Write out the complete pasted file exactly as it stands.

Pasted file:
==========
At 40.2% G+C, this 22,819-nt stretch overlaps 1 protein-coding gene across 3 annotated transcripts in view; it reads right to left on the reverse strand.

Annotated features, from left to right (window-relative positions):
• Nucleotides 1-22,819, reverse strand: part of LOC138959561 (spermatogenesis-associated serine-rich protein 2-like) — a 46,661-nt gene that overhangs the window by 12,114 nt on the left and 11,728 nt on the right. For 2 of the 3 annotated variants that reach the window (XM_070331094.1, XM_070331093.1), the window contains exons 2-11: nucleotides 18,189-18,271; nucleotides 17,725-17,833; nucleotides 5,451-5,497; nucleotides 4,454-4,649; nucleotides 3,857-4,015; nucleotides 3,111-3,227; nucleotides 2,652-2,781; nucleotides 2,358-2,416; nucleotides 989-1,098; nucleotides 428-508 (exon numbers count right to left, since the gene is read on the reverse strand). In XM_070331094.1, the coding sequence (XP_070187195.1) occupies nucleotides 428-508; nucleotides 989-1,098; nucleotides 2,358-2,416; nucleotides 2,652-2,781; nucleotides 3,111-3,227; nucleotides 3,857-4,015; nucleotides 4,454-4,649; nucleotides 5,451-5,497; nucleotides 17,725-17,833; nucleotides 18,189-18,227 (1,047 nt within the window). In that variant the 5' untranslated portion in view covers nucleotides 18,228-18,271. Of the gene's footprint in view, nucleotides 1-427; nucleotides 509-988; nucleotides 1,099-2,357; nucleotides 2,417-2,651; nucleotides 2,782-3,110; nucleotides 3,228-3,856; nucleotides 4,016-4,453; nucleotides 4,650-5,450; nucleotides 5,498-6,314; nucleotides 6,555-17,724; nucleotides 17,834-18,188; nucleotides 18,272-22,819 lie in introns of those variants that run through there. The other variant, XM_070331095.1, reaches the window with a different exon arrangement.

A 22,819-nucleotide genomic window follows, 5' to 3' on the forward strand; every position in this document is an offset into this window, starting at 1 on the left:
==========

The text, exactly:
At 40.2% G+C, this 22,819-nt stretch overlaps 1 protein-coding gene across 3 annotated transcripts in view; it reads right to left on the reverse strand.

Annotated features, from left to right (window-relative positions):
• Nucleotides 1-22,819, reverse strand: part of LOC138959561 (spermatogenesis-associated serine-rich protein 2-like) — a 46,661-nt gene that overhangs the window by 12,114 nt on the left and 11,728 nt on the right. For 2 of the 3 annotated variants that reach the window (XM_070331094.1, XM_070331093.1), the window contains exons 2-11: nucleotides 18,189-18,271; nucleotides 17,725-17,833; nucleotides 5,451-5,497; nucleotides 4,454-4,649; nucleotides 3,857-4,015; nucleotides 3,111-3,227; nucleotides 2,652-2,781; nucleotides 2,358-2,416; nucleotides 989-1,098; nucleotides 428-508 (exon numbers count right to left, since the gene is read on the reverse strand). In XM_070331094.1, the coding sequence (XP_070187195.1) occupies nucleotides 428-508; nucleotides 989-1,098; nucleotides 2,358-2,416; nucleotides 2,652-2,781; nucleotides 3,111-3,227; nucleotides 3,857-4,015; nucleotides 4,454-4,649; nucleotides 5,451-5,497; nucleotides 17,725-17,833; nucleotides 18,189-18,227 (1,047 nt within the window). In that variant the 5' untranslated portion in view covers nucleotides 18,228-18,271. Of the gene's footprint in view, nucleotides 1-427; nucleotides 509-988; nucleotides 1,099-2,357; nucleotides 2,417-2,651; nucleotides 2,782-3,110; nucleotides 3,228-3,856; nucleotides 4,016-4,453; nucleotides 4,650-5,450; nucleotides 5,498-6,314; nucleotides 6,555-17,724; nucleotides 17,834-18,188; nucleotides 18,272-22,819 lie in introns of those variants that run through there. The other variant, XM_070331095.1, reaches the window with a different exon arrangement.

A 22,819-nucleotide genomic window follows, 5' to 3' on the forward strand; every position in this document is an offset into this window, starting at 1 on the left: